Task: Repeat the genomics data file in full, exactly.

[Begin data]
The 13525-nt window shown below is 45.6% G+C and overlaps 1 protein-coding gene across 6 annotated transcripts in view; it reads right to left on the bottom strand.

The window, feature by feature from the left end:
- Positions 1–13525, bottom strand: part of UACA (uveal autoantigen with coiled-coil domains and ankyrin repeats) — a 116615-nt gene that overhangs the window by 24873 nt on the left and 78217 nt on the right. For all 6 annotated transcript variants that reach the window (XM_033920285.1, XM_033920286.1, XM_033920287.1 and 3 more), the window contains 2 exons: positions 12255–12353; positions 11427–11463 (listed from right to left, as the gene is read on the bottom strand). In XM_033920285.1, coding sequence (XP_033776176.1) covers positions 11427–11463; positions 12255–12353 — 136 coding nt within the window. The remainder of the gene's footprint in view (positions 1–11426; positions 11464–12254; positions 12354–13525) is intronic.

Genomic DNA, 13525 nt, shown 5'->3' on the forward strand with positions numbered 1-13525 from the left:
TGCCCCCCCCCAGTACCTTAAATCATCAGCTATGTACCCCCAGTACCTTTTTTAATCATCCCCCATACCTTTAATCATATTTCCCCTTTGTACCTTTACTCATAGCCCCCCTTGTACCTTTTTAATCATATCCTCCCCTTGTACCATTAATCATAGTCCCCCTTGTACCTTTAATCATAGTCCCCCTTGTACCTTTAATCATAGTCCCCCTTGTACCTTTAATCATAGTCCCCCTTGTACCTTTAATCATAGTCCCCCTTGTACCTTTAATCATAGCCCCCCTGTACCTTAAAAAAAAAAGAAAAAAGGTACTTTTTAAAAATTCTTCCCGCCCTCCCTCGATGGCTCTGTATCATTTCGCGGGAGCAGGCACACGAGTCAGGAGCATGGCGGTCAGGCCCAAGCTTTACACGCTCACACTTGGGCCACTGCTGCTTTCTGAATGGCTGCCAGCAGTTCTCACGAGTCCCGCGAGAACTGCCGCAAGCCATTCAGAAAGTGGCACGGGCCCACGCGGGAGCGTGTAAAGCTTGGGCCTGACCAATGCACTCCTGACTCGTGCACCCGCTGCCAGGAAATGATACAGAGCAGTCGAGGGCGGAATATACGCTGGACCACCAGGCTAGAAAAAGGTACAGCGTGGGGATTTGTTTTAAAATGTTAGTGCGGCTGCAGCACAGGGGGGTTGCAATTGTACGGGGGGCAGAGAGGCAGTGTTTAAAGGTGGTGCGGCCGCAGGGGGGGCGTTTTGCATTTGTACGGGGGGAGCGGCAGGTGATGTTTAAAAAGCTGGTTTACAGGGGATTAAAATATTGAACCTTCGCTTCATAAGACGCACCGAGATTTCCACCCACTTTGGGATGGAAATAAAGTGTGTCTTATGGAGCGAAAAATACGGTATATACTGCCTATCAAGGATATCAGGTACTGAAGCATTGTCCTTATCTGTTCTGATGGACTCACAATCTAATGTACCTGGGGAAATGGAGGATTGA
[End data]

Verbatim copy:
The 13525-nt window shown below is 45.6% G+C and overlaps 1 protein-coding gene across 6 annotated transcripts in view; it reads right to left on the bottom strand.

The window, feature by feature from the left end:
- Positions 1–13525, bottom strand: part of UACA (uveal autoantigen with coiled-coil domains and ankyrin repeats) — a 116615-nt gene that overhangs the window by 24873 nt on the left and 78217 nt on the right. For all 6 annotated transcript variants that reach the window (XM_033920285.1, XM_033920286.1, XM_033920287.1 and 3 more), the window contains 2 exons: positions 12255–12353; positions 11427–11463 (listed from right to left, as the gene is read on the bottom strand). In XM_033920285.1, coding sequence (XP_033776176.1) covers positions 11427–11463; positions 12255–12353 — 136 coding nt within the window. The remainder of the gene's footprint in view (positions 1–11426; positions 11464–12254; positions 12354–13525) is intronic.

Genomic DNA, 13525 nt, shown 5'->3' on the forward strand with positions numbered 1-13525 from the left:
TGCCCCCCCCCAGTACCTTAAATCATCAGCTATGTACCCCCAGTACCTTTTTTAATCATCCCCCATACCTTTAATCATATTTCCCCTTTGTACCTTTACTCATAGCCCCCCTTGTACCTTTTTAATCATATCCTCCCCTTGTACCATTAATCATAGTCCCCCTTGTACCTTTAATCATAGTCCCCCTTGTACCTTTAATCATAGTCCCCCTTGTACCTTTAATCATAGTCCCCCTTGTACCTTTAATCATAGTCCCCCTTGTACCTTTAATCATAGCCCCCCTGTACCTTAAAAAAAAAAGAAAAAAGGTACTTTTTAAAAATTCTTCCCGCCCTCCCTCGATGGCTCTGTATCATTTCGCGGGAGCAGGCACACGAGTCAGGAGCATGGCGGTCAGGCCCAAGCTTTACACGCTCACACTTGGGCCACTGCTGCTTTCTGAATGGCTGCCAGCAGTTCTCACGAGTCCCGCGAGAACTGCCGCAAGCCATTCAGAAAGTGGCACGGGCCCACGCGGGAGCGTGTAAAGCTTGGGCCTGACCAATGCACTCCTGACTCGTGCACCCGCTGCCAGGAAATGATACAGAGCAGTCGAGGGCGGAATATACGCTGGACCACCAGGCTAGAAAAAGGTACAGCGTGGGGATTTGTTTTAAAATGTTAGTGCGGCTGCAGCACAGGGGGGTTGCAATTGTACGGGGGGCAGAGAGGCAGTGTTTAAAGGTGGTGCGGCCGCAGGGGGGGCGTTTTGCATTTGTACGGGGGGAGCGGCAGGTGATGTTTAAAAAGCTGGTTTACAGGGGATTAAAATATTGAACCTTCGCTTCATAAGACGCACCGAGATTTCCACCCACTTTGGGATGGAAATAAAGTGTGTCTTATGGAGCGAAAAATACGGTATATACTGCCTATCAAGGATATCAGGTACTGAAGCATTGTCCTTATCTGTTCTGATGGACTCACAATCTAATGTACCTGGGGAAATGGAGGATTGA